This means you can prepopulate a dict with all neighbours:

all_neighbours = defaultdict(list)

for i, j in tree.query_pairs(spacing * 1.5):
    all_neighbours[i].append(j)
    all_neighbours[j].append(i)

If you now keep the information on occupation and race in 2 separate numpy arrays, you can quickly look for all satisfied people:

occupied = random_population(size=len(grid), ratio=1 - empty_ratio)
race = random_population(size=int(occupied.sum()), ratio=demographic_ratio)


def is_satisfied2(agent, *, all_neighbours, occupied, race, similarity_index):
    if not occupied[agent] or agent not in all_neighbours:
        return False
    neighbours = all_neighbours[agent]
    neighbours_occupied = occupied[neighbours].sum()
    neighbours_same_race = (
        occupied[neighbours] & (race[neighbours] == race[agent])
    ).sum()
    return (neighbours_same_race / neighbours_occupied) > similarity_index

and all the satisfied people:

satisfied_agents = np.array(
    [
        is_satisfied2(
            agent,
            all_neighbours=all_neighbours,
            occupied=occupied,
            race=race,
            similarity_index=similarity_index,
        )
        for agent in np.arange(len(grid))
    ]
)

The people who want to move:

on_the_move = ~satisfied_agents & occupied

And the houses that are free is either free_houses = ~satisfied_agents or free_houses = ~occupied depending on your definition.

So update becomes as simple as:

def update(*, occupied, race, all_neighbours, similarity_index):
    satisfied_agents = np.array(
        [
            is_satisfied2(
                agent,
                all_neighbours=all_neighbours,
                occupied=occupied,
                race=race,
                similarity_index=similarity_index,
            )
            for agent in np.arange(len(grid))
        ]
    )
    on_the_move = ~satisfied_agents & occupied
    free_houses = ~satisfied_agents
    # or
    # free_houses = ~occupied

    assert len(on_the_move) <= len(free_houses) # they need a place to go

    new_houses = np.random.choice(
        free_houses, size=len(on_the_move), replace=False
    )

    new_occupied = occupied[:]
    new_occupied[on_the_move] = False
    new_occupied[new_houses] = True
    new_race = race[:]
    new_race[new_houses] = race[on_the_move]

    return new_occupied, new_race
\$\endgroup\$
  • \$\begingroup\$ Thank you for this. I really appreciate your answer. But np.random.binomial doesn't give me the exact number of 1s and 2s as I really need that \$\endgroup\$ – Kartikeya Sharma Sep 17 at 18:04
  • \$\begingroup\$ You are correct. I corrected my code \$\endgroup\$ – Maarten Fabré Sep 18 at 10:14
  • \$\begingroup\$ Thanks a lot for giving me all the different ideas here. I will definitely implement them in my code and hopefully make it run faster and also make it cleaner but I think that one thing you didn't understand about the simulation is that the update method can't work the way you are trying it to work. When an agent is unsatisfied, it needed to be moved to an randomly chosen empty space right away because lets say if we get 5000 unsatisfied agents and only have 2000 empty houses, where would be the other 3000 agents would go. An empty house need to be available all the time. \$\endgroup\$ – Kartikeya Sharma Sep 27 at 20:51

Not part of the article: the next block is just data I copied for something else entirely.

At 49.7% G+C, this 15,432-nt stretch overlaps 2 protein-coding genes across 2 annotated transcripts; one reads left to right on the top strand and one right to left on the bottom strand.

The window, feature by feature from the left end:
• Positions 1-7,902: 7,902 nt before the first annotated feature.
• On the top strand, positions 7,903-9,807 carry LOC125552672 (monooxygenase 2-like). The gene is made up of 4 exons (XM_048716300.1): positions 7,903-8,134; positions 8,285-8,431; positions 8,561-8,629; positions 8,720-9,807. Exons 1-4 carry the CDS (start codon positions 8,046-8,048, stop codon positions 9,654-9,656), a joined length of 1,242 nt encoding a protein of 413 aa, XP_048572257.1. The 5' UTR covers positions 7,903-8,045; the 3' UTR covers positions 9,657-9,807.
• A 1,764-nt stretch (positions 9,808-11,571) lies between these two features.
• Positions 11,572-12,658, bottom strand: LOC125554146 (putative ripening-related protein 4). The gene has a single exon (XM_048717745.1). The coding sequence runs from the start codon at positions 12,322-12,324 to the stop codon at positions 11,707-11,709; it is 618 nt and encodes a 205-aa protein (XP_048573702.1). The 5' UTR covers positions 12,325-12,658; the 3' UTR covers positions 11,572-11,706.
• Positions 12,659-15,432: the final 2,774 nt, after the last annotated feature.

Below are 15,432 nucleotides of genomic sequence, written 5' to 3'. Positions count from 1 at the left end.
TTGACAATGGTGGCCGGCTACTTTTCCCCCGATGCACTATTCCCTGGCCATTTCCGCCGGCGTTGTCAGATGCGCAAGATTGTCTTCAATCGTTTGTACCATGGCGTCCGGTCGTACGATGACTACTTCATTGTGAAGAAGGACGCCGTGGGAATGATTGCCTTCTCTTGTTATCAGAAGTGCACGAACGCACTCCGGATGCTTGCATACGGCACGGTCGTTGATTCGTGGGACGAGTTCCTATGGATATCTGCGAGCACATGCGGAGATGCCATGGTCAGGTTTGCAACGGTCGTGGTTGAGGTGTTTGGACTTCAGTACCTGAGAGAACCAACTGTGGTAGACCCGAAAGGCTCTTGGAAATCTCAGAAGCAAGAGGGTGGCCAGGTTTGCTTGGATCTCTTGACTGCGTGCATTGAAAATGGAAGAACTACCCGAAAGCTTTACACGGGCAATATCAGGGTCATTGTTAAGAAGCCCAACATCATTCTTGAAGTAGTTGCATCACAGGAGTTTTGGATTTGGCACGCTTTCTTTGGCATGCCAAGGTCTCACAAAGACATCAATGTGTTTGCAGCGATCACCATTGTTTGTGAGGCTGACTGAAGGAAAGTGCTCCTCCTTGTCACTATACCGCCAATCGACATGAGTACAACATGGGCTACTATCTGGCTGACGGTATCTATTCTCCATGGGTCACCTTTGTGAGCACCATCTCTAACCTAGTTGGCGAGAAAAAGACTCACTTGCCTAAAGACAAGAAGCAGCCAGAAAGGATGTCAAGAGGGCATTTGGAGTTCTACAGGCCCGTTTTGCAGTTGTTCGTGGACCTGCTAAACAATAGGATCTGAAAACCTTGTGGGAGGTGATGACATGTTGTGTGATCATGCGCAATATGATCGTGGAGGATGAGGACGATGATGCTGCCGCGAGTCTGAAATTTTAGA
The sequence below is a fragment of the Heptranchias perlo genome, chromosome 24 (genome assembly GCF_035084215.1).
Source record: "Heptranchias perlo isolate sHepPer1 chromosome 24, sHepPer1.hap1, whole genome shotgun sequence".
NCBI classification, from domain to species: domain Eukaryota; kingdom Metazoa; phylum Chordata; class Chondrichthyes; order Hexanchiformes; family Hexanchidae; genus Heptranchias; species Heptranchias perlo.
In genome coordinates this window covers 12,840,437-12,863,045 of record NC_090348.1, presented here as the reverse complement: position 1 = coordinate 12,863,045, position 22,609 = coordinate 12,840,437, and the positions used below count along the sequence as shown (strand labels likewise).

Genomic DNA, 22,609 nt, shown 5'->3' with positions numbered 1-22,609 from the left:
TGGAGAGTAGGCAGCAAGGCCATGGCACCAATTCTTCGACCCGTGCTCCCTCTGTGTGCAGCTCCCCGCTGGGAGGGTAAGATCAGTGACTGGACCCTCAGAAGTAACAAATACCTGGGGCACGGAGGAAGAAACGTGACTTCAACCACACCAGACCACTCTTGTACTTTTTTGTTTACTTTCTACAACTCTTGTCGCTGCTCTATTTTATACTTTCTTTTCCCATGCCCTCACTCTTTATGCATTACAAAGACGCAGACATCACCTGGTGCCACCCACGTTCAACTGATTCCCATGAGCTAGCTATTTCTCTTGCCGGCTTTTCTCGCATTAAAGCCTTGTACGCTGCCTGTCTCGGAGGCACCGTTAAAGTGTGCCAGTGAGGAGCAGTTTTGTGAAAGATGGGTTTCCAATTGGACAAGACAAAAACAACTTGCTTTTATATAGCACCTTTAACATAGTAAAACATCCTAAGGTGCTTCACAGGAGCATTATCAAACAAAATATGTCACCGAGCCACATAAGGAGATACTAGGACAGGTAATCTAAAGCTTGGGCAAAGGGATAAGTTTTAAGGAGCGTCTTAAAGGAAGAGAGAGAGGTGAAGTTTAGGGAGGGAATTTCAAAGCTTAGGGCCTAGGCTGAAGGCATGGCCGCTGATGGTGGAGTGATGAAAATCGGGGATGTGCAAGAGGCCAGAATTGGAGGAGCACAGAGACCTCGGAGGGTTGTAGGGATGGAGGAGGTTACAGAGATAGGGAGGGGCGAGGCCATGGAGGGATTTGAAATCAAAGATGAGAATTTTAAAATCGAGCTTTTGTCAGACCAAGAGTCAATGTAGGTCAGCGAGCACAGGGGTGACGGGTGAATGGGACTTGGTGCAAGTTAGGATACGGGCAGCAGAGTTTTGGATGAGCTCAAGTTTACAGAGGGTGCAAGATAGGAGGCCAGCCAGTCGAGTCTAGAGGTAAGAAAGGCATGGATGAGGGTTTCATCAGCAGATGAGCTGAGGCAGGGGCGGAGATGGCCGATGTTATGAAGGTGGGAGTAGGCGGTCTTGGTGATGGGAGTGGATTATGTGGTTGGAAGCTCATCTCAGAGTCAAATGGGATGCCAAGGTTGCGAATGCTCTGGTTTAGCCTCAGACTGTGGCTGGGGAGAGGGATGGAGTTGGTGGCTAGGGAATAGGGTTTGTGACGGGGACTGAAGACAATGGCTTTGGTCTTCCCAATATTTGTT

• \$\begingroup\$ Which is why I decided the free houses as the ones not occupied by satisfied people, so a discontent person can move to a horse of another discontent \$\endgroup\$ – Maarten Fabré Sep 28 at 18:27
  • \$\begingroup\$ Also in your function populate_simulation, its not really populating Santa Barbara, LA and Ventura mainland \$\endgroup\$ – Kartikeya Sharma Sep 30 at 5:45
5
\$\begingroup\$

Documentation

The amount of documentation you've written is ambitious, but its arrangement is slightly unhelpful for a few reasons.

When documenting the "parameters to a class", you're really documenting the parameters to __init__. As such, this block:

    """
    Parameters
    ----------

        shapefile : str
            It is a string pointing to a geospatial vector data file which 
            has information for an american state's geometry data.

        spacing : float
            It defines the distance between the points in coordinate units.

        empty_ratio : float
            What percent of houses need to be kept empty.

        ratio : float
            What is the real ratio between the majority and minority in 
            reality in a given state.

        ratio : int
            Number of races. Currently the model is tested on 2 races, but 
            maybe in future support fot more races will be added.
    """

should be moved to the docstring of __init__.

Attributes generally aren't documented at all because they should mostly be private (prefixed with an underscore) and discouraged from public access except through functions. Regardless, such documentation should probably go into comments against the actual initialization of members in __init__.

Move the documentation for "Methods" to docstrings on each method.

Typo

coordiantes = coordinates

Modern IDEs have spell checking support, such as PyCharm.

Indentation

Perhaps moreso than in any other language, clear indentation in Python is critical. This:

    self.df_county_data['MinorityPopPercent'] = \
        self.df_county_data[['TotalPop', 'MinorityPop'
                            ]].apply(lambda x: (0 if x['TotalPop']
            == 0 else x['MinorityPop'] / x['TotalPop']), axis=1)

could be better represented like so:

self.df_county_data['MinorityPopPercent'] = (
    self.df_county_data[
        ['TotalPop', 'MinorityPop']
    ].apply(
        lambda x: (
            0 if x['TotalPop'] == 0 else x['MinorityPop'] / x['TotalPop']
        ),
        axis=1
    )
)

That being said, this is somewhat over-extending the usefulness of a lambda; you're probably better off just writing a function to pass to apply.

\$\endgroup\$